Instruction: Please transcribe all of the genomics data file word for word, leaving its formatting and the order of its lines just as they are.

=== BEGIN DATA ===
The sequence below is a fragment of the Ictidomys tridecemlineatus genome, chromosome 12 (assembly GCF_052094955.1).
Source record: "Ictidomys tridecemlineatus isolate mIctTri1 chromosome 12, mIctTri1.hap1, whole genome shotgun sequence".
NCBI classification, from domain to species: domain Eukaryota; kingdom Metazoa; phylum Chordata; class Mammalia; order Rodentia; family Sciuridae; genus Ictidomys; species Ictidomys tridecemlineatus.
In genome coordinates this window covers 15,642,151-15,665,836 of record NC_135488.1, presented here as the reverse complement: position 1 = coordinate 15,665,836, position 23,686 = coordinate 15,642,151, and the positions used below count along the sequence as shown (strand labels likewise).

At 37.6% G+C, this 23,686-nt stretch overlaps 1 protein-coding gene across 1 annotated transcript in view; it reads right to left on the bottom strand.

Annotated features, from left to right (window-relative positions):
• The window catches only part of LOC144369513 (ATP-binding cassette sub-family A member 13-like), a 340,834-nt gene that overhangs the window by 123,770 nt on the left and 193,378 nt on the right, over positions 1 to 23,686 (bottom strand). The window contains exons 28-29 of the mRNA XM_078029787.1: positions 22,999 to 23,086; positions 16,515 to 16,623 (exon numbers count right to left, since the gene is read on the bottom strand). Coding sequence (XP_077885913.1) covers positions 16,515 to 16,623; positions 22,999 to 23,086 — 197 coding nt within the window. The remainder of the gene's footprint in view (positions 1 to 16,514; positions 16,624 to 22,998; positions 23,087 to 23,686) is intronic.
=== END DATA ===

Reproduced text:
The sequence below is a fragment of the Ictidomys tridecemlineatus genome, chromosome 12 (assembly GCF_052094955.1).
Source record: "Ictidomys tridecemlineatus isolate mIctTri1 chromosome 12, mIctTri1.hap1, whole genome shotgun sequence".
NCBI classification, from domain to species: domain Eukaryota; kingdom Metazoa; phylum Chordata; class Mammalia; order Rodentia; family Sciuridae; genus Ictidomys; species Ictidomys tridecemlineatus.
In genome coordinates this window covers 15,642,151-15,665,836 of record NC_135488.1, presented here as the reverse complement: position 1 = coordinate 15,665,836, position 23,686 = coordinate 15,642,151, and the positions used below count along the sequence as shown (strand labels likewise).

At 37.6% G+C, this 23,686-nt stretch overlaps 1 protein-coding gene across 1 annotated transcript in view; it reads right to left on the bottom strand.

Annotated features, from left to right (window-relative positions):
• The window catches only part of LOC144369513 (ATP-binding cassette sub-family A member 13-like), a 340,834-nt gene that overhangs the window by 123,770 nt on the left and 193,378 nt on the right, over positions 1 to 23,686 (bottom strand). The window contains exons 28-29 of the mRNA XM_078029787.1: positions 22,999 to 23,086; positions 16,515 to 16,623 (exon numbers count right to left, since the gene is read on the bottom strand). Coding sequence (XP_077885913.1) covers positions 16,515 to 16,623; positions 22,999 to 23,086 — 197 coding nt within the window. The remainder of the gene's footprint in view (positions 1 to 16,514; positions 16,624 to 22,998; positions 23,087 to 23,686) is intronic.